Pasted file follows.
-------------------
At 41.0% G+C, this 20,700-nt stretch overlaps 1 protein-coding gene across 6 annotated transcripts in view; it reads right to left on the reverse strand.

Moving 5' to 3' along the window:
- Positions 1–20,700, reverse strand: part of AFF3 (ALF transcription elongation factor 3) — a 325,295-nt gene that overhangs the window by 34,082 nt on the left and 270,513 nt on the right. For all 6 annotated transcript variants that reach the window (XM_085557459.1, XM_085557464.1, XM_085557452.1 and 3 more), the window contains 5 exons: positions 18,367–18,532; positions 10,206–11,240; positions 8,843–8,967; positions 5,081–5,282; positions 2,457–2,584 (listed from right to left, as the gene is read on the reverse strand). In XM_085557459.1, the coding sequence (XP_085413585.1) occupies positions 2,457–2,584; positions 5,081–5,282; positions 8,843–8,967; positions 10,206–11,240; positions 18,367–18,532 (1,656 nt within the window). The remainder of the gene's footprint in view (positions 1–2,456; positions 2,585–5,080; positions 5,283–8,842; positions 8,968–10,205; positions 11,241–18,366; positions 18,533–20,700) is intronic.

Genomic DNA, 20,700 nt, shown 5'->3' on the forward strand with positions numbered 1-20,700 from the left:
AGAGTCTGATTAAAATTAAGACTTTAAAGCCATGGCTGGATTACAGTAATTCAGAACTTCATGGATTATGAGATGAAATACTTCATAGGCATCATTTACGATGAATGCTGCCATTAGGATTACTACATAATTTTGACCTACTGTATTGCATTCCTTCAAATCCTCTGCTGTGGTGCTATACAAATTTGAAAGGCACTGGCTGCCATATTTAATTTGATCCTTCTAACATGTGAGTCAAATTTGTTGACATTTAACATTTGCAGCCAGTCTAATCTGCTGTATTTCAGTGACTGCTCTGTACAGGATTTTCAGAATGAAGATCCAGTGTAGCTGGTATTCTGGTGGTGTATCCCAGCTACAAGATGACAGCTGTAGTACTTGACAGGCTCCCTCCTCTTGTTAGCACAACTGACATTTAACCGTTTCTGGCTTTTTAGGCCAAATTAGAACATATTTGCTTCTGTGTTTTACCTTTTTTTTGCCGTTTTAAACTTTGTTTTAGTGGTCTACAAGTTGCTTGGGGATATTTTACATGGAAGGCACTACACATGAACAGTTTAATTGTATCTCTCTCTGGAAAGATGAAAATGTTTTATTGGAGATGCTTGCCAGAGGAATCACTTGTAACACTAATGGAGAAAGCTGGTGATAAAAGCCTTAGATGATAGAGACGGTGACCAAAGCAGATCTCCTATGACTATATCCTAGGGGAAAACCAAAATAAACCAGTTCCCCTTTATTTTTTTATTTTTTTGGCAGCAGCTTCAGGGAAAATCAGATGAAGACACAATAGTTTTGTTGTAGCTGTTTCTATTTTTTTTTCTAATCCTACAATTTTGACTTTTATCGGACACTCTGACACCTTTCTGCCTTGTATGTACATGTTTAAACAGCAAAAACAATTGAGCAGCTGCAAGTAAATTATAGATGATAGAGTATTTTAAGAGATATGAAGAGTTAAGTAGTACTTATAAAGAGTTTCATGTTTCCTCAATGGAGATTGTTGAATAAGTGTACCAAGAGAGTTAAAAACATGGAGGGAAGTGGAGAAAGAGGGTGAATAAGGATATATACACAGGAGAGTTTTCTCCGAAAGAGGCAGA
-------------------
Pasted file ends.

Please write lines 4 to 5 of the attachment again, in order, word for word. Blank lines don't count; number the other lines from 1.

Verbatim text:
Genomic DNA, 20,700 nt, shown 5'->3' on the forward strand with positions numbered 1-20,700 from the left:
AGAGTCTGATTAAAATTAAGACTTTAAAGCCATGGCTGGATTACAGTAATTCAGAACTTCATGGATTATGAGATGAAATACTTCATAGGCATCATTTACGATGAATGCTGCCATTAGGATTACTACATAATTTTGACCTACTGTATTGCATTCCTTCAAATCCTCTGCTGTGGTGCTATACAAATTTGAAAGGCACTGGCTGCCATATTTAATTTGATCCTTCTAACATGTGAGTCAAATTTGTTGACATTTAACATTTGCAGCCAGTCTAATCTGCTGTATTTCAGTGACTGCTCTGTACAGGATTTTCAGAATGAAGATCCAGTGTAGCTGGTATTCTGGTGGTGTATCCCAGCTACAAGATGACAGCTGTAGTACTTGACAGGCTCCCTCCTCTTGTTAGCACAACTGACATTTAACCGTTTCTGGCTTTTTAGGCCAAATTAGAACATATTTGCTTCTGTGTTTTACCTTTTTTTTGCCGTTTTAAACTTTGTTTTAGTGGTCTACAAGTTGCTTGGGGATATTTTACATGGAAGGCACTACACATGAACAGTTTAATTGTATCTCTCTCTGGAAAGATGAAAATGTTTTATTGGAGATGCTTGCCAGAGGAATCACTTGTAACACTAATGGAGAAAGCTGGTGATAAAAGCCTTAGATGATAGAGACGGTGACCAAAGCAGATCTCCTATGACTATATCCTAGGGGAAAACCAAAATAAACCAGTTCCCCTTTATTTTTTTATTTTTTTGGCAGCAGCTTCAGGGAAAATCAGATGAAGACACAATAGTTTTGTTGTAGCTGTTTCTATTTTTTTTTCTAATCCTACAATTTTGACTTTTATCGGACACTCTGACACCTTTCTGCCTTGTATGTACATGTTTAAACAGCAAAAACAATTGAGCAGCTGCAAGTAAATTATAGATGATAGAGTATTTTAAGAGATATGAAGAGTTAAGTAGTACTTATAAAGAGTTTCATGTTTCCTCAATGGAGATTGTTGAATAAGTGTACCAAGAGAGTTAAAAACATGGAGGGAAGTGGAGAAAGAGGGTGAATAAGGATATATACACAGGAGAGTTTTCTCCGAAAGAGGCAGA